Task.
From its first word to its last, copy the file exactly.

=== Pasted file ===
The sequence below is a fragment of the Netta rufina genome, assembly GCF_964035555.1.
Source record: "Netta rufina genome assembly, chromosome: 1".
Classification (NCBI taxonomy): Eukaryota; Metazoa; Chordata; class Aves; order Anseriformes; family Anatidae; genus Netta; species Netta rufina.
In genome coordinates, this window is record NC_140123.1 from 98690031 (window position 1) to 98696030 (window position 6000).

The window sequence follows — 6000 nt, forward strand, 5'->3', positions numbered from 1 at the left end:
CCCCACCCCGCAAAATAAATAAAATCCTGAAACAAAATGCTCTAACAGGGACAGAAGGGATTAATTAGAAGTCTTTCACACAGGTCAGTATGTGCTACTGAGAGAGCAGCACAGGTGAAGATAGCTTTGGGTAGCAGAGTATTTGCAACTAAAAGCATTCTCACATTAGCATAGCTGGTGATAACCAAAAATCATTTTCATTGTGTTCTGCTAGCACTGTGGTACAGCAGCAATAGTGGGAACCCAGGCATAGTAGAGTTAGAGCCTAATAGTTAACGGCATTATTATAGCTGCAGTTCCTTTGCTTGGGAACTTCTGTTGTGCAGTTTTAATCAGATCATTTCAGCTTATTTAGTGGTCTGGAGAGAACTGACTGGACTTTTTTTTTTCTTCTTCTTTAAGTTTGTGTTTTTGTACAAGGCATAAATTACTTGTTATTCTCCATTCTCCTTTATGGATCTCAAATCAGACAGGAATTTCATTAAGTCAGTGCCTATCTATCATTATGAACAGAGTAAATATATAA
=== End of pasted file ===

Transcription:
The sequence below is a fragment of the Netta rufina genome, assembly GCF_964035555.1.
Source record: "Netta rufina genome assembly, chromosome: 1".
Classification (NCBI taxonomy): Eukaryota; Metazoa; Chordata; class Aves; order Anseriformes; family Anatidae; genus Netta; species Netta rufina.
In genome coordinates, this window is record NC_140123.1 from 98690031 (window position 1) to 98696030 (window position 6000).

The window sequence follows — 6000 nt, forward strand, 5'->3', positions numbered from 1 at the left end:
CCCCACCCCGCAAAATAAATAAAATCCTGAAACAAAATGCTCTAACAGGGACAGAAGGGATTAATTAGAAGTCTTTCACACAGGTCAGTATGTGCTACTGAGAGAGCAGCACAGGTGAAGATAGCTTTGGGTAGCAGAGTATTTGCAACTAAAAGCATTCTCACATTAGCATAGCTGGTGATAACCAAAAATCATTTTCATTGTGTTCTGCTAGCACTGTGGTACAGCAGCAATAGTGGGAACCCAGGCATAGTAGAGTTAGAGCCTAATAGTTAACGGCATTATTATAGCTGCAGTTCCTTTGCTTGGGAACTTCTGTTGTGCAGTTTTAATCAGATCATTTCAGCTTATTTAGTGGTCTGGAGAGAACTGACTGGACTTTTTTTTTTCTTCTTCTTTAAGTTTGTGTTTTTGTACAAGGCATAAATTACTTGTTATTCTCCATTCTCCTTTATGGATCTCAAATCAGACAGGAATTTCATTAAGTCAGTGCCTATCTATCATTATGAACAGAGTAAATATATAA